The past 3 years, I’m looking at you global pandemic, have been a hailstorm (of Hellfire) that I can pretty much guarantee not one of us saw hurtling towards us at 110mph. Additionally, if you’re currently in the midst of scaling the academic mountain that is a PhD, it may well have made your Ben Nevis resemble something more akin to a Kilimanjaro. A PhD is at the best of times challenging.
If you’ve chosen to take up the gauntlet of achieving that elusive title of Dr so-and-so, then no doubt you knew it would be tough. From my point of view, what I wildly underestimated was the impact it could and has had on both my physical and mental wellbeing.
The last 3 years have consisted of me single-handedly scouring the internet for tips on how to achieve the ever-sought-after “balance” that would allow me to peacefully chip away at my thesis whilst effortlessly juggling my full-time job, family and long-suffering social life.
I’m not here to tell you that I’ve reached academic Nirvana. I have however borrowed and even developed some of my own handy strategies to help prioritise my wellbeing and make this journey more enjoyable. I’ve learnt to do this despite the nagging voice in my head telling me that anything that is worthwhile must be intensely painful.
Exercise to improve physical and mental wellbeing.
This drum has been beaten to smithereens but my goodness, for me there is no better head-clearing reset. If you are expecting your body and mind to sit for prolonged periods at a laptop, furiously downloading articles you swear you’re going to read later, then you should also plan some form of physical activity to balance the scales.
You don’t need to be an Ironman running, triathlon enthusiast, any form of exercise will do. Go for a gentle stroll in nature and look at some green things, take 10 minutes to sit and stretch your entire body which is no doubt coiled tighter than a grad student submitting their first paper to a journal. Whatever form of exercise you enjoy, make time for it, your body and, more importantly, your mind WILL thank you for it.
Take a day off.
The very notion of a day off seems like sacrilege to most post-grad students but you NEED a solid day that is not consumed by your thesis. you will be a more productive, happier version of yourself when you return to that SPSS spreadsheet or Word document tomorrow. If your mind wanders to your thesis, let it, we often do our best thinking when we give ourselves the space to do so, as long as you don’t let the guilt monster creep in and ruin your well-deserved me time.
Open your laptop.
This one might seem counterintuitive considering my previous tip, but throughout my PhD I have developed something I like to call the “laptop ICK” the day after I’ve afforded myself a well-earned break.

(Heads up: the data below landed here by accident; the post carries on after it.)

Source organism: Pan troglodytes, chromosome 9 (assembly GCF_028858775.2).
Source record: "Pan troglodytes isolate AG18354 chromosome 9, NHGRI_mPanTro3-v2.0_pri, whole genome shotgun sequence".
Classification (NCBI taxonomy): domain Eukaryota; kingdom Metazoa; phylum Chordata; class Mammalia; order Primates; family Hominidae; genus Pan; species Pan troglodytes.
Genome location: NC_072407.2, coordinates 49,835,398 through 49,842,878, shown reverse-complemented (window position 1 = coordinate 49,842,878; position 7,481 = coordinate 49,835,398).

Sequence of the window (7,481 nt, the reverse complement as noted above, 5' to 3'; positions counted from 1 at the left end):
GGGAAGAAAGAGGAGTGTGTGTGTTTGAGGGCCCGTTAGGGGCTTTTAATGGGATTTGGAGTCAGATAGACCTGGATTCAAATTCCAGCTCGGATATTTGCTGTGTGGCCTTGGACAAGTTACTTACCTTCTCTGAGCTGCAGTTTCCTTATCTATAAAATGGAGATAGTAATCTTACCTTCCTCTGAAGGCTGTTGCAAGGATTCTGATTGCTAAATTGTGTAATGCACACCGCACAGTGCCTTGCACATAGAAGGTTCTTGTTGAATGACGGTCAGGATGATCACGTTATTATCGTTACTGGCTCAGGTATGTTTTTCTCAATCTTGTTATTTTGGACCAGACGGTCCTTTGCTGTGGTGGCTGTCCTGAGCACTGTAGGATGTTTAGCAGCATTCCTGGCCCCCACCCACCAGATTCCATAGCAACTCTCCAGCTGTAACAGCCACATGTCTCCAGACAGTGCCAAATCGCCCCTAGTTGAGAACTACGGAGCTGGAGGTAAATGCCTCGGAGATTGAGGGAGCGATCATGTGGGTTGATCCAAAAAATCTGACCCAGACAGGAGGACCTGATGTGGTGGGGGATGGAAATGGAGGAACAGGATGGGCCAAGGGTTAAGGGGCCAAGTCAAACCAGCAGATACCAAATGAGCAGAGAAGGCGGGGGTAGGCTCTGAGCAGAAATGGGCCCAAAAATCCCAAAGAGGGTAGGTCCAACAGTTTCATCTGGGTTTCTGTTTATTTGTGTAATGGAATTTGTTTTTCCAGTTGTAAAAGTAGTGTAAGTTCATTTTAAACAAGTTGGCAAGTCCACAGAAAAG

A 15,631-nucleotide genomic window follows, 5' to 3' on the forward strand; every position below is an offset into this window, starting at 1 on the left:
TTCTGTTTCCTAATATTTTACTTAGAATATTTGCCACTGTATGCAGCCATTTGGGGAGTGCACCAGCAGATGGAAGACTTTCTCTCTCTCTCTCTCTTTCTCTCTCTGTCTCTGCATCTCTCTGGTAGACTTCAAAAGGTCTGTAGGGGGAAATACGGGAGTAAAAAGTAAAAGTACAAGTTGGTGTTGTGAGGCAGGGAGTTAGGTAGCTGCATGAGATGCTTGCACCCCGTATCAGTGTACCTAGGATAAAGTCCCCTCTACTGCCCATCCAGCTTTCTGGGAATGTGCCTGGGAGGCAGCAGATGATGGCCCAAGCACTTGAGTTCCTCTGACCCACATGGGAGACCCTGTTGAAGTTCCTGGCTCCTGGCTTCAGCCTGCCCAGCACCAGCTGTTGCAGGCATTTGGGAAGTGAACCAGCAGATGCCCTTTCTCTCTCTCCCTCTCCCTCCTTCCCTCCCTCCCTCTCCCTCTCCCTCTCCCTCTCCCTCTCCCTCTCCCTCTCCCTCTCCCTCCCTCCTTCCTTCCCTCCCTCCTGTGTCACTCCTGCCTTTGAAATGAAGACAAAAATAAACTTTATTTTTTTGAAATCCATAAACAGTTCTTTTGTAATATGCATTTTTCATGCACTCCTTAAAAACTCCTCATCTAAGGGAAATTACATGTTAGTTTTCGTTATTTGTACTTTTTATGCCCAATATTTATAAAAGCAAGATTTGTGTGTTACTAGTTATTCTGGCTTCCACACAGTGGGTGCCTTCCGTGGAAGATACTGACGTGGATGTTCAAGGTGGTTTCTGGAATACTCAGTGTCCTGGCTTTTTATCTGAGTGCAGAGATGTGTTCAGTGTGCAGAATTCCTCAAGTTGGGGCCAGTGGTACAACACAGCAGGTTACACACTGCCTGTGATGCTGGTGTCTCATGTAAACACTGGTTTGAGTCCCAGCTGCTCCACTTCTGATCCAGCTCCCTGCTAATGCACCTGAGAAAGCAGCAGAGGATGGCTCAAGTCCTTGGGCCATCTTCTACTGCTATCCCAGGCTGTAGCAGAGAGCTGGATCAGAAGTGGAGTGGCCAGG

I get incredible anxiety about returning to my work and will spend all day using avoidance tactics whilst my cortisol levels hover between high and extremely so. It’s more than procrastination, it’s a genuine fear to even approach my workspace.
The way I’ve tackled this is to set myself small tasks, aka read one article and see how I feel, or a chapter in that book that’s been gathering dust for the last 4…okay 6 … months. I instantly feel like I’ve been eased back in, like a tepid bath, and often feel able to carry on with other tasks now they don’t seem so daunting.
Ask your supervisor for support to ease strain on your mental wellbeing.
Seems like a no brainer, right?
But let’s be honest, how many of you have stressed yourselves senseless over asking your supervisor something you don’t know because you feel intimidated by the wealth of experience and number of published papers they have under their belt?
C.S Lewis was wrong, imposter syndrome is the thief of joy and we all allow it to batter our delicate psyches with its horrid rusty hammer. I have had to repeatedly remind myself that I am learning. I am a student and I am not expected to know everything right now and rather than allow myself to remain in a limbo of “I Don’t Knowsville,” I have learnt to ask. So ask, that’s what they’re there for.
Do not read finsihed PhD theses for the sake of your mental wellbeing.
I’m not saying don’t take a peek at a few finished theses in your field for layout ideas and so on. But do not read that recommended PhD thesis and instantly succumb to the rush of panic that accompanies it.
Remember, this polished article has been subjected to more track changes and red notes than you can shake a self-doubting stick at. No one sits down and writes a perfect chapter. Every PhD has come from the humble beginnings of being saved under draft one, draft two, draft final, draft final FINAL and so on.
You too will end up with your very own masterpiece, so save yourself some waves of panic and shut that British Library EThOS window.
The above tips have made this experience so much more enjoyable for me. Therein lies the entire point though. You must – enact them. Don’t read them and think “Oh lovely I’ll do that.” and then continue to work yourself into a fraught, tightly-wound person who hasn’t received an ounce of natural vitamin D this year.
I have been said person and it was a distinctly bad period for mind and body. Here’s hoping you can avoid the pitfalls and protect your own precious physical and mental wellbeing.
Finally, you are already impressive at the best of times for choosing to follow this path, let alone to do so throughout a global pandemic. So go you! You got this!